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People’s Liberation Army ‘Operation Fried Rice’

Updated: July 20, 2013 10:59 am

The latest dictat issued in Beijing makes one believes that the Chinese army henceforth will be giving more stress to marching in accordance with the Mao’s ideology than on their full stomachs. The military men may not be able to satisfy their taste buds in their mess dining halls by ‘chopsticking’ food to their hearts’ content. This is because the Chinese President Xi Jinping who is the supreme commander of the world’s largest armed forces in his capacity as the chairman of central military commission is believed to have ordered his military commanders to implement complete austerity in PLA troops’ eating habits.

In this context, it is worthwhile to recall Napoleon Bonaparte’s varied experiences of several military campaigns in Europe including the disastrous one in Russia after which he had rightly proclaimed that an army marches on its stomach. By expounding the theory that a military unit cannot function efficiently without bodily sustenance, Napoleon also gave equal emphasis to the importance of the logistics—an uninterrupted supply line for getting food, fuel, clothes, and spare parts to the combat zones.

In the modern-day scenario too, soldiers, sailors and airmen do not fight their wars with their high tech weapons alone. They must eat well to maintain battle efficiency and high degree of morale that incidentally happens to be one of the principles of war. No denying that armies all over the world keep their soldiers not only adequately fed but also well spirited with liberal quota of liquor.

However there is an amusing contradiction to this time tested theory. Reports from behind the bamboo curtain have injected some new ideas amending well known Napoleonic thought. Under President Xi’s direction, China’s two and half million strong People’s Liberation Army (PLA) has been directed to launch a new curious campaign named “Operation Fried Rice.” The latest PLA instructions have commanded soldiers, sailors and airmen to finish up all the food from their plates. Not only this, the orders sternly warn those who fail to do this, will have to eat the left overs the subsequent day.

The military commandment further directs that unfinished rice and other dishes should be re-cooked into fried rice with eggs and fried steamed bread, and leftover parts of vegetables be made into various pickles and appetisers. This order is equally applicable to the so far pampered officers’ cadre who are also required to adopt frugal diet habits to cut down on waste in their mess halls. It transpires that a huge share of the People’s Republic’s nearly official $150 billion military budget compared to India’s less than $40 billion defence spending, is being spent on feeding the PLA’s 2.5 million troops.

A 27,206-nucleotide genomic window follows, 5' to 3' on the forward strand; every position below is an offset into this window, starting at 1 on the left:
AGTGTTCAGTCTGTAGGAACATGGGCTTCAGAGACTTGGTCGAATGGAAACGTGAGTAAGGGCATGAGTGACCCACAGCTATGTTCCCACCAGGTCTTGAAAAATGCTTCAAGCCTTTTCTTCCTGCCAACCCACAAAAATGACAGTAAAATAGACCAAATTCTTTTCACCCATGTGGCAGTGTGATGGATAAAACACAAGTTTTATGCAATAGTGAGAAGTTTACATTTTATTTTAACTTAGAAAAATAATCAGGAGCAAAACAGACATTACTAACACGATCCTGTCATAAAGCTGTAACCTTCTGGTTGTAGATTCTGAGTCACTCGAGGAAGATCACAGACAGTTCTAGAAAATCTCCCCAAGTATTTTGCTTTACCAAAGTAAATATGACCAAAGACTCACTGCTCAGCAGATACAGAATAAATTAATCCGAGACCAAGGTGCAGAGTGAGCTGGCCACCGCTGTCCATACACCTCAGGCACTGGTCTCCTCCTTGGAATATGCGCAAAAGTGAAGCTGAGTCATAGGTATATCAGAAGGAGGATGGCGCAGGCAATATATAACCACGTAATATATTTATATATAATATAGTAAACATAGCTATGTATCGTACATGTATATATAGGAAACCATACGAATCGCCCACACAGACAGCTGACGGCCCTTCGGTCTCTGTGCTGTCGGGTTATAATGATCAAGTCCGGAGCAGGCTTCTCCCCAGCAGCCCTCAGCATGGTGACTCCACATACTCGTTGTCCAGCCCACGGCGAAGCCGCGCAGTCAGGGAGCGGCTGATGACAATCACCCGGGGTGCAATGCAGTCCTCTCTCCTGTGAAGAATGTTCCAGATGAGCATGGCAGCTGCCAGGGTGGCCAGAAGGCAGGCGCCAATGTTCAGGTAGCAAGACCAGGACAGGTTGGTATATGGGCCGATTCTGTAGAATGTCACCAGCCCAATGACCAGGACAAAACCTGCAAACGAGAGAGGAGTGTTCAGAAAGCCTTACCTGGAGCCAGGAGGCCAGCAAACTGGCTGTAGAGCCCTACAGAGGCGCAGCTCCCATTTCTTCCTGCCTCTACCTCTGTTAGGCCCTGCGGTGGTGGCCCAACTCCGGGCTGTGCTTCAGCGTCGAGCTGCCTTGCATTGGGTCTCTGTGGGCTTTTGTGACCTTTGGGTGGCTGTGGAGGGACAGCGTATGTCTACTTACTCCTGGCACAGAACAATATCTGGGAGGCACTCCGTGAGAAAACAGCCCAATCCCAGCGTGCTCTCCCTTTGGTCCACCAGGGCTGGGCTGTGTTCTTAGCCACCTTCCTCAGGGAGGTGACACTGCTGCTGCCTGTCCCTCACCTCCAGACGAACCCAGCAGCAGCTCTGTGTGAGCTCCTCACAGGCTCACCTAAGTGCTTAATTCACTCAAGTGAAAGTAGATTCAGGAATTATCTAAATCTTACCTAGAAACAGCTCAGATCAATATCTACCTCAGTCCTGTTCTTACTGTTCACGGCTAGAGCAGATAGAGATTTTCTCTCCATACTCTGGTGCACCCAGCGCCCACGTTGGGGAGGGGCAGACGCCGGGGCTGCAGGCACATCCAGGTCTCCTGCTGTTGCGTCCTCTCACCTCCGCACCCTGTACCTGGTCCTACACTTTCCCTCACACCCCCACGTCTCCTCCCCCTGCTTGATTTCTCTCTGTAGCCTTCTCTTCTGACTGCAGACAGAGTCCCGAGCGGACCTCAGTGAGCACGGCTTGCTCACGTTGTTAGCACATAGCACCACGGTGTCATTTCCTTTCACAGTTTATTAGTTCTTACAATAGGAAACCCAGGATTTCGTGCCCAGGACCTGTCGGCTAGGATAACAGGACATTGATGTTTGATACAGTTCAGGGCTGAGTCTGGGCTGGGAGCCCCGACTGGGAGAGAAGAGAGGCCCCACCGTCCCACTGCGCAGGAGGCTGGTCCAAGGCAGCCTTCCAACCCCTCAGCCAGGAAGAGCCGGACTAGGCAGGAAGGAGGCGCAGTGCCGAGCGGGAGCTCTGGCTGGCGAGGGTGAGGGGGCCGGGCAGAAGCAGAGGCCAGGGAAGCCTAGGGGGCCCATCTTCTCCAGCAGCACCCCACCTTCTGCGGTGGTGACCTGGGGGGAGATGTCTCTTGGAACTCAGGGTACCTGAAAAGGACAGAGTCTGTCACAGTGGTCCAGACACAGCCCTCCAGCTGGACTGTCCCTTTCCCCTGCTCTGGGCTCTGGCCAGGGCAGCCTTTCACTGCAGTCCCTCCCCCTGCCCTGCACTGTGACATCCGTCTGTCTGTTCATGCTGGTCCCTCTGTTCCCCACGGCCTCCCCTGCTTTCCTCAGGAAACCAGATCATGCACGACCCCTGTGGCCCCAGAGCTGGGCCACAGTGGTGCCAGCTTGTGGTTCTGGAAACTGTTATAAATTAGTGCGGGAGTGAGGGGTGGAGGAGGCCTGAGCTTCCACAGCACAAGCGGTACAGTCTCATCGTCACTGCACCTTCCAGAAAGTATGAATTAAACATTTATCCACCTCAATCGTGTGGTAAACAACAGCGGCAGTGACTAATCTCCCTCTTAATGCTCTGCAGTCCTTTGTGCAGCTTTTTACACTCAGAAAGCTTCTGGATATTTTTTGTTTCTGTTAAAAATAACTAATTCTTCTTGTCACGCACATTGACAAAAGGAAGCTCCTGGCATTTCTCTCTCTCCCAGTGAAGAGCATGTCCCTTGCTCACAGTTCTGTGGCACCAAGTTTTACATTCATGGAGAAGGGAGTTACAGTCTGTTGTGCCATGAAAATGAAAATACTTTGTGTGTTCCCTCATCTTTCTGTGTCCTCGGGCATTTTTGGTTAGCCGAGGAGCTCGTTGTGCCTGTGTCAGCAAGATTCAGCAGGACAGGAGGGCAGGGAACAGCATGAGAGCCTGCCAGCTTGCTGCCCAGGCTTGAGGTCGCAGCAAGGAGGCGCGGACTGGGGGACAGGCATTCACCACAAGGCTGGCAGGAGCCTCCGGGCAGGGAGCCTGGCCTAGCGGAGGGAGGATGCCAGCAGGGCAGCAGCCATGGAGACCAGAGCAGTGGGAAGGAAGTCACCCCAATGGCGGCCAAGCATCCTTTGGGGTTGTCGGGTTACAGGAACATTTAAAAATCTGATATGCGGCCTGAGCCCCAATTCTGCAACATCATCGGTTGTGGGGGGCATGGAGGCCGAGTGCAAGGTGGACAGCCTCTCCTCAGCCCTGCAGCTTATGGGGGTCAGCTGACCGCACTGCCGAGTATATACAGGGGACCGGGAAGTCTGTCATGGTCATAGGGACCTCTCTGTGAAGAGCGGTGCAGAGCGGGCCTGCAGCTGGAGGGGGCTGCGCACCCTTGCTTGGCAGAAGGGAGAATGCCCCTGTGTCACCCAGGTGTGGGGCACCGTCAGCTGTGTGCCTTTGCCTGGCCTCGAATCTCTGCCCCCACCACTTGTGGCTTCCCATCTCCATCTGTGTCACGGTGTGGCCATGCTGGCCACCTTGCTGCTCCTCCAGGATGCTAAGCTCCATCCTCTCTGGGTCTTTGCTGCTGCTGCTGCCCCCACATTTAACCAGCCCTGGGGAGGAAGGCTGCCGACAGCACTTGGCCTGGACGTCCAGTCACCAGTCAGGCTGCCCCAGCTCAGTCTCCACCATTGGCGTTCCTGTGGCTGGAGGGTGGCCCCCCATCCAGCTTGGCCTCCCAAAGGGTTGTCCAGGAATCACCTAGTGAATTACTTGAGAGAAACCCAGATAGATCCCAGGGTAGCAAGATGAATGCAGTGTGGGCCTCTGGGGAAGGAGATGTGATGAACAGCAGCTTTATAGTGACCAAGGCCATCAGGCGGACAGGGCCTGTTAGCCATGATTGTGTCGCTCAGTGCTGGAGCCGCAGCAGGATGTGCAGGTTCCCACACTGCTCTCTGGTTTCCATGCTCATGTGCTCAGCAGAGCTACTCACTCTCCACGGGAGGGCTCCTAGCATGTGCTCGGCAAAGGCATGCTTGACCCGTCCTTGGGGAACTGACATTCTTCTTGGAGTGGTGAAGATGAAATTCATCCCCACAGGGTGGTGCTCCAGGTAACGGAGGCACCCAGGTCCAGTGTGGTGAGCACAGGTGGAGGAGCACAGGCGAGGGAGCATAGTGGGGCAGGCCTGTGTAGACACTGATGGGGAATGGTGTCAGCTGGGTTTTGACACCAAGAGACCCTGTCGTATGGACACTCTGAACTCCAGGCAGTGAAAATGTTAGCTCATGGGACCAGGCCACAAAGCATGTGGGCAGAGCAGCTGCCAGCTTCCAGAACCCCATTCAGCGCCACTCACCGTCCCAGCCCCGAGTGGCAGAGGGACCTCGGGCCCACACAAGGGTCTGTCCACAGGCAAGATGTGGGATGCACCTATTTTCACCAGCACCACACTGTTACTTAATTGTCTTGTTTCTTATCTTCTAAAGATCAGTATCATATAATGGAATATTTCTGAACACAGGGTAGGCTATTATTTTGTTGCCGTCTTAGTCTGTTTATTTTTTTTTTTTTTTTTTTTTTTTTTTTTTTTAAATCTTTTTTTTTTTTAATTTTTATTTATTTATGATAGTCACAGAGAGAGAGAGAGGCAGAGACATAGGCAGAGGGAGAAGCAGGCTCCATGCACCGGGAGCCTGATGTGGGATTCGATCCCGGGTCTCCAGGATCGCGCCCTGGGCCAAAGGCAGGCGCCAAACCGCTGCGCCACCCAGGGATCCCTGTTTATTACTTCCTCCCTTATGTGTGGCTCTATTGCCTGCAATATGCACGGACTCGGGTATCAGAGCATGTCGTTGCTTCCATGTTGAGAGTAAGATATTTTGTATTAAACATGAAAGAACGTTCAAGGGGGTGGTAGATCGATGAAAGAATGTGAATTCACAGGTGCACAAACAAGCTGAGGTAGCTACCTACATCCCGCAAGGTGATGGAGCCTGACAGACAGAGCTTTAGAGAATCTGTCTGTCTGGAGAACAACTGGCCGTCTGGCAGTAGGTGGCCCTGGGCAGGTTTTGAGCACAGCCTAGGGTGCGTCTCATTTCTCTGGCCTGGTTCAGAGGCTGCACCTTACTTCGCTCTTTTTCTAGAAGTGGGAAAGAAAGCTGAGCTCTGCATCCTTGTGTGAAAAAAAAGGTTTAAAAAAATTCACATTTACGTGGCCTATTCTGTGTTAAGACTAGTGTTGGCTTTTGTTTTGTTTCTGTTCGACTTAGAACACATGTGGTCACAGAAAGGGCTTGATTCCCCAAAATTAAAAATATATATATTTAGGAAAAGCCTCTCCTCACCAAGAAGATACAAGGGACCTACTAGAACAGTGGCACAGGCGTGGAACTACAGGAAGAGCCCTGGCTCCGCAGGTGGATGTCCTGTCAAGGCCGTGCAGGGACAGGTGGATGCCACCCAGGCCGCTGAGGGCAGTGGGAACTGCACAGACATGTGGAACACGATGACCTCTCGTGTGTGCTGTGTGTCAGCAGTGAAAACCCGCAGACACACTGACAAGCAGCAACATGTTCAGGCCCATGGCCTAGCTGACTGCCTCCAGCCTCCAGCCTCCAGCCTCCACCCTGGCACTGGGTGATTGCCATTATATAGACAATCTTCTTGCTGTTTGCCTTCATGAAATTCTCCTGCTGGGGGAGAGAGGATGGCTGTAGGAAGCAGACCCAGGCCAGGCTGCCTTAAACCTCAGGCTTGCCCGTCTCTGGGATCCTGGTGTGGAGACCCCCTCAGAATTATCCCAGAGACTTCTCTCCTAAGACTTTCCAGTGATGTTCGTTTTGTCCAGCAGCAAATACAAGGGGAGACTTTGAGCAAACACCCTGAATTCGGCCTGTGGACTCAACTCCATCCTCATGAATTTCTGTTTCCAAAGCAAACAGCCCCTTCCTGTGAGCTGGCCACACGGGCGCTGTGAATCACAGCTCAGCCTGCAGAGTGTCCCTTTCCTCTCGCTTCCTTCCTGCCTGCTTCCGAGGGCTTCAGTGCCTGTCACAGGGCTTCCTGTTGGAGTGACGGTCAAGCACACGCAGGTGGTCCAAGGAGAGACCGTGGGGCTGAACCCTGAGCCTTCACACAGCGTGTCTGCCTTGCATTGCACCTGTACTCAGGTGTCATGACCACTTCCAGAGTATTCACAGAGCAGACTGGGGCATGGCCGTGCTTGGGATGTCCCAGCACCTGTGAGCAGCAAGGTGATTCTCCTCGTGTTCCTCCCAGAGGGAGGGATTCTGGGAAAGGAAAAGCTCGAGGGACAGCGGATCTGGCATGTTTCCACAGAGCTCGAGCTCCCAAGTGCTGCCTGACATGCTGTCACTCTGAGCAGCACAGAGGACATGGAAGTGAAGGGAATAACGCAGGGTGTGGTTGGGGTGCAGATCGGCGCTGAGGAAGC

Most of the countries realize that military personnel must eat well to maintain high morale and battle efficiency. A soldier fighting in a war today has many of the same basic needs that a soldier had thousands of years ago. Meals, medicines, and munitions are just a few of the fundamental supplies that are needed to keep a military unit operating at full capacity. In this respect personnel and officers of the Indian armed forces have been provided with liberal scales of dry as well as fresh rations. In addition soldiers deployed in the remote high altitude areas in the Himalayan frontier facing the PLA get enhanced scales of airlifted rations that include dry fruits, chocolates, instant coffee, condensed milk etc. Even there is free issue of a few pegs of liquor to keep them warm during the harsh winter days when temperatures hover around minus ten degrees Celsius. Likewise there is special additional ration scale for the armed forces aircrew. They certainly need extra energy to carry out strenuously hazardous flying sorties often over inhospitable mountain terrains. No doubt India’s armed forces are amongst the best in the world.

That there is a heavy deployment of PLA forces in the occupied Tibet where Chinese have vastly improved connectivity by building an all weather road network up to the Indian
border is a well known fact. This helps Chinese soldiers in carrying out frequent aggressive forays into our
territory. Last April’s brash 19 km deep intrusion into the Daulat Beg Oldi (DBO) sector in Ladakh where Chinese troops had pitched tents is the most recent example. So the assurances given by Chinese Prime Minister
Li Keqiang to New Delhi during his recent visit to India, on maintaining tranquility on more than 4000 km long Himalayan border are rather meaningless.

It means incursions into the Indian territory should continue along the so called Himalayan Line of the Actual Control where research carried out by Chinese themselves concludes that lack of oxygen at high altitude can “decrease rational thinking and lead to short temper or depression”. Will not implementation of “Operation Fried Rice” discourage the austerely fed PLA forward troops to continue with their aggressive intrusions? However, at this time it happens to be a plain conjecture.

Such queer orders issued by the regime that already projects itself as a global power, suggest that all is not well behind the bamboo curtain. After feasting on an ever-expanding defence budget for two decades, forced austerity appears to be becoming the buzzword in China’s military circles. Does it mean that Chinese after their heydays of economic boom are now finding it difficult to keep their armed forces personnel adequately fed in view of current declining growth rate combined with rampant corruption?

By NK Pant

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